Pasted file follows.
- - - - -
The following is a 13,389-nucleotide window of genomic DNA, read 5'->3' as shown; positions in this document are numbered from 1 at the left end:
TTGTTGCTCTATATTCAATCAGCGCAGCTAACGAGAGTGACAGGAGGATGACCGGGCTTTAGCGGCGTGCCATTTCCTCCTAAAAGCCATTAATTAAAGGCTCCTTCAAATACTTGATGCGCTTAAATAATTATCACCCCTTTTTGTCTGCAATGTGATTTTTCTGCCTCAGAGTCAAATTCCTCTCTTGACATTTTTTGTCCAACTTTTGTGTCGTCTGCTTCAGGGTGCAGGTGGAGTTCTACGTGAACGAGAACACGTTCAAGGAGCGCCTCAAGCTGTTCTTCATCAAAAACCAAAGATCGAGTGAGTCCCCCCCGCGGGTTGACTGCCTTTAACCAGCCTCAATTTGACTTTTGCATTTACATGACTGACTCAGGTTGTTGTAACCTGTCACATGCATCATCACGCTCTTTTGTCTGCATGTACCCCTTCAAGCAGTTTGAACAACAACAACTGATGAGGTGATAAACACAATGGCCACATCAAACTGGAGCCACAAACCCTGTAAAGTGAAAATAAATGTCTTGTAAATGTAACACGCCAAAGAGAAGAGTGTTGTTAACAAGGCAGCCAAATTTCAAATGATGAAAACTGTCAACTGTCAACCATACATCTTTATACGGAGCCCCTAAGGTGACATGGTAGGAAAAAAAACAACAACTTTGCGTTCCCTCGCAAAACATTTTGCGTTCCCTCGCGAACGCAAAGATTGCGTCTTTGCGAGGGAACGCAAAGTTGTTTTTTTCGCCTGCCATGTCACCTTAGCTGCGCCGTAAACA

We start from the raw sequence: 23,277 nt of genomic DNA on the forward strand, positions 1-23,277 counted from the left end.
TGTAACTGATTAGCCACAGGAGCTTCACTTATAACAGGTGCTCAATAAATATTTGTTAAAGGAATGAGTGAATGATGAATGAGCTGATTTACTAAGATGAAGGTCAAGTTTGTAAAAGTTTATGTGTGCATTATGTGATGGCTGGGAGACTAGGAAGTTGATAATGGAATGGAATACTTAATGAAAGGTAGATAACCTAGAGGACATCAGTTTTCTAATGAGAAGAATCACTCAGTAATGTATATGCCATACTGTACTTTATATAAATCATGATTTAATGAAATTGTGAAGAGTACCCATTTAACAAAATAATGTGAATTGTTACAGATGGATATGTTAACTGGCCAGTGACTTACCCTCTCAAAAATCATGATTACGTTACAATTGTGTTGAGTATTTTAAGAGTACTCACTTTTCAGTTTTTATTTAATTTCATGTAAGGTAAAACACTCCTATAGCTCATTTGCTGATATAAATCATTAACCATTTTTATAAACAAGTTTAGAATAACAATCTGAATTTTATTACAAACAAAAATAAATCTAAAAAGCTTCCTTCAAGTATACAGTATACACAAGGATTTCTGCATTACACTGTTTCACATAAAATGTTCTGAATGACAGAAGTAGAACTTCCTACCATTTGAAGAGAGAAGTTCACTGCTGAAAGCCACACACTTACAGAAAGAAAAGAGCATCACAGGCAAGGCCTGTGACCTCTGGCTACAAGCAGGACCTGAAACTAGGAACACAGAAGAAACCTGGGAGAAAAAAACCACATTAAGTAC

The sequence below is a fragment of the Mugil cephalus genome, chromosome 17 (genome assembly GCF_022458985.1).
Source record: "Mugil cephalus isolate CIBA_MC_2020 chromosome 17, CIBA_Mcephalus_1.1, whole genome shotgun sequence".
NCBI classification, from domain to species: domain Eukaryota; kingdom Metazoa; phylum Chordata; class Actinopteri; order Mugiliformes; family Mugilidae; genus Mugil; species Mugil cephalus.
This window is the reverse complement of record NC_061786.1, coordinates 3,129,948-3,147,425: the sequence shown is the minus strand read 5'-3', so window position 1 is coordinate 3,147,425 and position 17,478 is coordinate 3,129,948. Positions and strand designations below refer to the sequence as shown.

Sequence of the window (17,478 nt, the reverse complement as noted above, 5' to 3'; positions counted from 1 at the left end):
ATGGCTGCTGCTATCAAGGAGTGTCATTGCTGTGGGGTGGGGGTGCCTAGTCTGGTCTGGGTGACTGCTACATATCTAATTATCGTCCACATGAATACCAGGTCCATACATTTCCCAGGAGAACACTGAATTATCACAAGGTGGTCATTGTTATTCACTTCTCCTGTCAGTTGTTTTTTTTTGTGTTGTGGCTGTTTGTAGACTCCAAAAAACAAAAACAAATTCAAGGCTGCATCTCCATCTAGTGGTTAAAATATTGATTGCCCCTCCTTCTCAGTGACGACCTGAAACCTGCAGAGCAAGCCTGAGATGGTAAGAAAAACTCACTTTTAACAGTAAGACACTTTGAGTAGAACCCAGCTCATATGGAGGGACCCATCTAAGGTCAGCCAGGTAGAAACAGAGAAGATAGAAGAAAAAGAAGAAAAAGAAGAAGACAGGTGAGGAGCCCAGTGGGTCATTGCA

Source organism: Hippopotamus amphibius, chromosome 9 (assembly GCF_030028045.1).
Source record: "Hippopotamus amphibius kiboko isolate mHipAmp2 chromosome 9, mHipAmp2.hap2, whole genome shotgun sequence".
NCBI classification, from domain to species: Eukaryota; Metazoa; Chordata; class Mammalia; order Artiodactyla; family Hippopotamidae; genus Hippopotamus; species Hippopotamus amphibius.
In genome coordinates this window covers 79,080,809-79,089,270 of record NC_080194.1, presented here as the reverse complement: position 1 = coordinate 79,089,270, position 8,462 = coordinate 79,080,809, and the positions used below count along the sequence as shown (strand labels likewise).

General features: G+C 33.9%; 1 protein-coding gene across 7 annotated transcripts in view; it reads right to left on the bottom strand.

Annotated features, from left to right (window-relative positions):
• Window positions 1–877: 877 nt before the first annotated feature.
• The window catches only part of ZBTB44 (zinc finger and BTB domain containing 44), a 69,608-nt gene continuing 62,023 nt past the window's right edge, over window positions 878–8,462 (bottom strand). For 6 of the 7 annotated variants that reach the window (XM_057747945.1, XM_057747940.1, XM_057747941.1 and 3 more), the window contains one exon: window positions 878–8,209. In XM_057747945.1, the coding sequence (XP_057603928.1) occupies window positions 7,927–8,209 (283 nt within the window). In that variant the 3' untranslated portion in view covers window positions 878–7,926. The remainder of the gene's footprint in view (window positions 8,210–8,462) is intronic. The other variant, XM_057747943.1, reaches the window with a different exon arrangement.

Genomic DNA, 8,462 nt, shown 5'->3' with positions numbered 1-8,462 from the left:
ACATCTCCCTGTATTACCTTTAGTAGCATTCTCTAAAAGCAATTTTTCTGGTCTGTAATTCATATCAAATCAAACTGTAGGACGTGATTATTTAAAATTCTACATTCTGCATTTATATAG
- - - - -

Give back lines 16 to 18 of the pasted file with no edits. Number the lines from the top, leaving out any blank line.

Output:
Annotated features, from left to right (window-relative positions):
• Window positions 1–877: 877 nt before the first annotated feature.
• The window catches only part of ZBTB44 (zinc finger and BTB domain containing 44), a 69,608-nt gene continuing 62,023 nt past the window's right edge, over window positions 878–8,462 (bottom strand). For 6 of the 7 annotated variants that reach the window (XM_057747945.1, XM_057747940.1, XM_057747941.1 and 3 more), the window contains one exon: window positions 878–8,209. In XM_057747945.1, the coding sequence (XP_057603928.1) occupies window positions 7,927–8,209 (283 nt within the window). In that variant the 3' untranslated portion in view covers window positions 878–7,926. The remainder of the gene's footprint in view (window positions 8,210–8,462) is intronic. The other variant, XM_057747943.1, reaches the window with a different exon arrangement.